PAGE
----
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Which?, an organisation which provides an unbiased review service, has revealed a list of the best and worst hearing aid providers for 2018 as well as other insightful information such as private providers vs the NHS and hearing aid prices.

Best and worst hearing aid providers

The independent consumer body asked over 3,000 of its members to rate NHS and private hearing aid providers on twenty-one aspects of service, including price, value for money, range, suitability of hearing aids, customer service, appearance and staff skill.

Participants were asked about things that have gone with their hearing aids from beginning to end, how satisfied they are with their hearing aid provider and whether they’d recommend it to a friend.

The results of those surveyed were used to calculate customer satisfaction in the following hearing aid providers: Boots Hearing Care, Amplifon, Specsavers Hearcare, Scrivens Hearing, Hidden Hearing and local independent retailers.

Local independent retailers achieved the highest customer score (87 percent), followed by Boots Hearing Care (79 percent) while Scrivens Hearing received the lowest score at 62 percent.

None of the hearing aid providers achieved an excellent score for overall price or value for money, whilst Scrivens Hearing received a poor rating for product range, hearing aid appearance and hearing aid suitability.

Furthermore, Amplifon, Specsavers Hearcare and Hidden Hearing all achieved similar overall customer satisfaction scores of 74 percent, 71percent and 70 percent respectively, with all three companies scoring highly for their testing service.

NHS vs private providers

Which? also considered the brands available from private hearing aid providers and the NHS, highlighting the NHS offers the same brands as private providers despite common assumptions.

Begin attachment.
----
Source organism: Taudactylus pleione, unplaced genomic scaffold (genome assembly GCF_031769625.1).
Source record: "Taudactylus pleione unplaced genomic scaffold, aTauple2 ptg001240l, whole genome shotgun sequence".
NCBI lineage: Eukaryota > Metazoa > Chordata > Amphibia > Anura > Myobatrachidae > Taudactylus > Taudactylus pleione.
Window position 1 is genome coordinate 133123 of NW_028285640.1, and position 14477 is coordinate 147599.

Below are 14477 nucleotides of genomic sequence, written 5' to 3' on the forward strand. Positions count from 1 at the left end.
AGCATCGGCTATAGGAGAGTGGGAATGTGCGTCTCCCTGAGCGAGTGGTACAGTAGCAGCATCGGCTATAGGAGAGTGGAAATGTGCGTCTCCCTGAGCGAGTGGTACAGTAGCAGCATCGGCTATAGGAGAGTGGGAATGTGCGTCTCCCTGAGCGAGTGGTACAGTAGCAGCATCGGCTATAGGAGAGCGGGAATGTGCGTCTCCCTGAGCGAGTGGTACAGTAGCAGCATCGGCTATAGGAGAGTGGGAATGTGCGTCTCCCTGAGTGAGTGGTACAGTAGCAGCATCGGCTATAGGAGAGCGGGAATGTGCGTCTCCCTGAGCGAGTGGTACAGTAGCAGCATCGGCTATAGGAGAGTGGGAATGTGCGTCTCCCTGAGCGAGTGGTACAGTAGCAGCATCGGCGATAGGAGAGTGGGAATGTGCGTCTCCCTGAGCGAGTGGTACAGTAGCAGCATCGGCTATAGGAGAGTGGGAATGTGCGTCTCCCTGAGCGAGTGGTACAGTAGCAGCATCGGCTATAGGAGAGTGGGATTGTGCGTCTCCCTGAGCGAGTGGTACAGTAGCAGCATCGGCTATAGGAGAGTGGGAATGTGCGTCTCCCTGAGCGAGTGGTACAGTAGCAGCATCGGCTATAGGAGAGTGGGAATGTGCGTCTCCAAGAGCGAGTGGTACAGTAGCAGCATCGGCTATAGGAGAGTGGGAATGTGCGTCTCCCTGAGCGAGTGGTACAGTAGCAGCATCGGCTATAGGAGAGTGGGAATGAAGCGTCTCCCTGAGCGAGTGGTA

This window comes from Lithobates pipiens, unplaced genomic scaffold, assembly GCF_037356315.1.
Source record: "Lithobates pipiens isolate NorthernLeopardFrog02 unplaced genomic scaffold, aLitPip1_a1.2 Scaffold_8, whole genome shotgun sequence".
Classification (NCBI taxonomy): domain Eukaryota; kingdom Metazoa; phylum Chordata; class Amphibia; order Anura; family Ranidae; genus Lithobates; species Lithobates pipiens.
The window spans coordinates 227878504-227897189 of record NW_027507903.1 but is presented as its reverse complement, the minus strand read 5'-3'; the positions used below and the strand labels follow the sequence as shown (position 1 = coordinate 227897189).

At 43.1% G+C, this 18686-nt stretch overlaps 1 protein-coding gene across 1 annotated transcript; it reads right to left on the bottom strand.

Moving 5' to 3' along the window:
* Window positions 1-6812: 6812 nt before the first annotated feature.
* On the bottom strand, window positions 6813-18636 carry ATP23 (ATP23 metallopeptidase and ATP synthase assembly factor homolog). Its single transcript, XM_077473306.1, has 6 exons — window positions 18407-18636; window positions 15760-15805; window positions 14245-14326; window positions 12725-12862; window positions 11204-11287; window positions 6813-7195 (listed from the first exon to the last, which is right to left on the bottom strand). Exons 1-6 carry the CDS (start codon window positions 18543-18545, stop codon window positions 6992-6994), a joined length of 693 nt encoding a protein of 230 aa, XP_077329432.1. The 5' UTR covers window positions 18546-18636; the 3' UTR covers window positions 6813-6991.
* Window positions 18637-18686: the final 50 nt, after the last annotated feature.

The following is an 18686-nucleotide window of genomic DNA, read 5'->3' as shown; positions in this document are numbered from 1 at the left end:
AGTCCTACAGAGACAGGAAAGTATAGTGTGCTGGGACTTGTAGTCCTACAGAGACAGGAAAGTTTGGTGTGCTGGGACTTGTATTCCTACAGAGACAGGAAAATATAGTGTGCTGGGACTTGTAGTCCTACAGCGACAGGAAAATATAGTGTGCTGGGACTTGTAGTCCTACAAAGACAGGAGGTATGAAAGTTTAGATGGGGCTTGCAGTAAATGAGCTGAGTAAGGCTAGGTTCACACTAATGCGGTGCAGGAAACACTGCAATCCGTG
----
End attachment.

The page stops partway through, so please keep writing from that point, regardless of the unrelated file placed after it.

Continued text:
“While it’s possible that the NHS won’t offer the very latest models, the technology will be up to date and the hearing aids just as good as the latest models available privately,” stated Which?

From those surveyed, most people ended up with Phonak, Oticon or Siemens/Signia hearing aids, regardless of whether they went through the NHS or a private supplier.

The research found that NHS and private hearing aid providers scored very similarly in the ‘professionalism and knowledge of staff’ and ‘overall customer service’ categories.

However, private companies scored higher in both waiting times (95 percent) and follow-up service (92 percent) compared with the NHS which scored 78 percent for waiting times and 74 percent in follow-up service.

Private providers never dropped below 92 percent for any of the areas surveyed, while the NHS’ lowest score was 74 percent for its follow-up service.

Hearing aid prices findings

Which? also considered hearing aid prices for the hearing aid providers, finding that the average amount users spent on hearing aid equipment was £2,475. Despite this, Which? found that for one company, one in 10 of its customers paid in excess of £5,000 for the aids.

The lowest average price paid by Which? members for a pair of hearing aids was £1,583, but the store these were purchased at also received the lowest customer satisfaction score, with 62 percent.

Amplifon was the only large high street chain not to advertise its hearing aid prices online.

Which? is a non-for profit charitable organisation with more than 1.5 million members and supporters, making it the largest independent consumer body in the UK. Its mission is to raise overall business standards and make things better for consumers.

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